Characters that experience time travel slow things down, so while others age around them, their progress of time is normal. They cannot change the past or influence people, but they can see the future and stop/avoid things from happening to change the present.

Clarity here is also simple, characters have sort of a premonition of what's likely to occur, and act based on that. Like playing a game.

You see these time dilations in movies like Interstellar as well.

As puts it, "One feature of Einstein's equations is that time passes slower in higher gravity fields. So on a planet orbiting close to a black hole, a clock ticks much more slowly than on a spaceship orbiting farther away"

So when we travel in time, the people left behind age at a factor, depending on how far we're traveling.

Yeah, the more realistic you get, the more complicated. We have a whole infographic on Interstellar. It's wild.

When writing something realistic, clarity gets way more muddled. You have to explain the science, motivation, and consequences of any journey. That means sitting and really diagramming the rules of the world.

The chart was created by Mr. Dalliard and Gizmodo. It breaks down a ton of time travel in film and TV and can help inspire you with your script. Happy writing!

Time-travel-flow-chartThe chart was created by Mr. Dalliard and Gizmodo.

Time Travel Movies

  • Back to the Future Trilogy (1985-1990): Teenager Marty McFly accidentally messes with his parents' past, jeopardizing his own existence. This iconic trilogy blends heart, humor, and thrilling time-hopping adventures.
  • 12 Monkeys (1995): A convict from a bleak future is sent back to locate the source of a deadly virus that devastated humanity. This mind-bending thriller questions fate and the lengths we'll go to survive.
  • Looper (2012): Hitmen in the future execute targets sent back in time. A unique, action-packed twist on the genre, with Bruce Willis and Joseph Gordon-Levitt facing off in surprising ways.
  • Predestination (2014): A time-traveling agent chases a criminal throughout history, leading to a shocking, identity-twisting paradox. If you like mind-bending puzzles, this film is for you.
  • Primer (2004): Two engineers accidentally create a time machine, leading to intricate plans and unintended consequences. Famously complex, this low-budget gem is for those who like a serious mental challenge.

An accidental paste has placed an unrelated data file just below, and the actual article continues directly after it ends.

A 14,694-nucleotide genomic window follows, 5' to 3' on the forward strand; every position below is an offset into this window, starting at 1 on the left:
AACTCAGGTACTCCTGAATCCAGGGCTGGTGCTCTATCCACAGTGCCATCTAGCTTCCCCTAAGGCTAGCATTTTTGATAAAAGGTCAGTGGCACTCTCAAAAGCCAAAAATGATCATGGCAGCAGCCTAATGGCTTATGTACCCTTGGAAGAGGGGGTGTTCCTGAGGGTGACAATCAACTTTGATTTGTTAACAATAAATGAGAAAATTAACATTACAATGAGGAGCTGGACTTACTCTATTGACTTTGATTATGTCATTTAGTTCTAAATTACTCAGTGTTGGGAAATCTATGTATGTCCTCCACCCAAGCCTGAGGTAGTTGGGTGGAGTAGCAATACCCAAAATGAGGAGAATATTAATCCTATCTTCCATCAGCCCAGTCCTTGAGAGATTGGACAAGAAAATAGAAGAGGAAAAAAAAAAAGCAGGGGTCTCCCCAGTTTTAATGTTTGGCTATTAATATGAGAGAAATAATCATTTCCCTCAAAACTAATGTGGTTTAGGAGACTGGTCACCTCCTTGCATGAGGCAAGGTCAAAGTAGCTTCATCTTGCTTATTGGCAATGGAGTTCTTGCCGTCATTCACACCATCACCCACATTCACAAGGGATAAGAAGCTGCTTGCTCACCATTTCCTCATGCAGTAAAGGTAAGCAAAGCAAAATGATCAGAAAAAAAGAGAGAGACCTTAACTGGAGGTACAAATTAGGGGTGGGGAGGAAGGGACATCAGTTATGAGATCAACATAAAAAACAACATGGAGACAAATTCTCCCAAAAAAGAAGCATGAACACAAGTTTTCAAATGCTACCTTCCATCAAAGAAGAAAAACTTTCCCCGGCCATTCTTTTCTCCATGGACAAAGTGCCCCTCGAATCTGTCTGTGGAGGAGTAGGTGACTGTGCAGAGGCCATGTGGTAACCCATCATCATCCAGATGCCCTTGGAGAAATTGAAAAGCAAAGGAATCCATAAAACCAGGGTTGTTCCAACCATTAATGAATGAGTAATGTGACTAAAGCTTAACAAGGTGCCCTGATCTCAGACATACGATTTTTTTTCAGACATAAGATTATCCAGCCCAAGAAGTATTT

• Bill & Ted's Excellent Adventure (1989): Two airheaded teens travel through time in a phone booth to collect historical figures for their history report. A lighthearted, endlessly quotable comedy.
  • Hot Tub Time Machine (2010): Friends hit the hot tub and end up back in the 80s, trying to change their lives. Crude humor and nostalgia ensue.
  • Interstellar (2014): Astronauts travel through a wormhole in search of a new home for humanity, with time dilation and mind-blowing concepts playing a major role alongside stunning visuals.

Time Travel TV Shows

  • Doctor Who (1963-1989, 2005-Present): The Doctor, an alien Time Lord, travels through time and space in the TARDIS, battling foes and exploring the universe. A pop-culture icon with endless adventures, tones, and regenerating Doctors to discover.
  • Outlander (2014-Present): A WWII nurse is swept back to 18th-century Scotland, caught between two eras and two loves. Historical drama, romance, and stunning landscapes collide.
  • Dark (2017-2020): This German mystery series involves time travel, missing children, and interconnected families across generations. Complex, dark, and utterly captivating.
  • Quantum Leap (1989-1993): Dr. Sam Beckett leaps into different people's bodies throughout time, putting things right before leaping again. A heartwarming show with a unique premise.
  • Loki (2021-Present): Marvel's god of mischief messes up the timeline, leading to encounters with the TVA (Time Variance Authority) and multiple Loki variants. Blends humor, timey-wimey chaos, and surprising character depth.

What's next? Use our Beat Sheet to outline your script!

A beat sheet can help you pick moments that keep your narrative thrust moving forward. So why aren't you using one?

Click for more.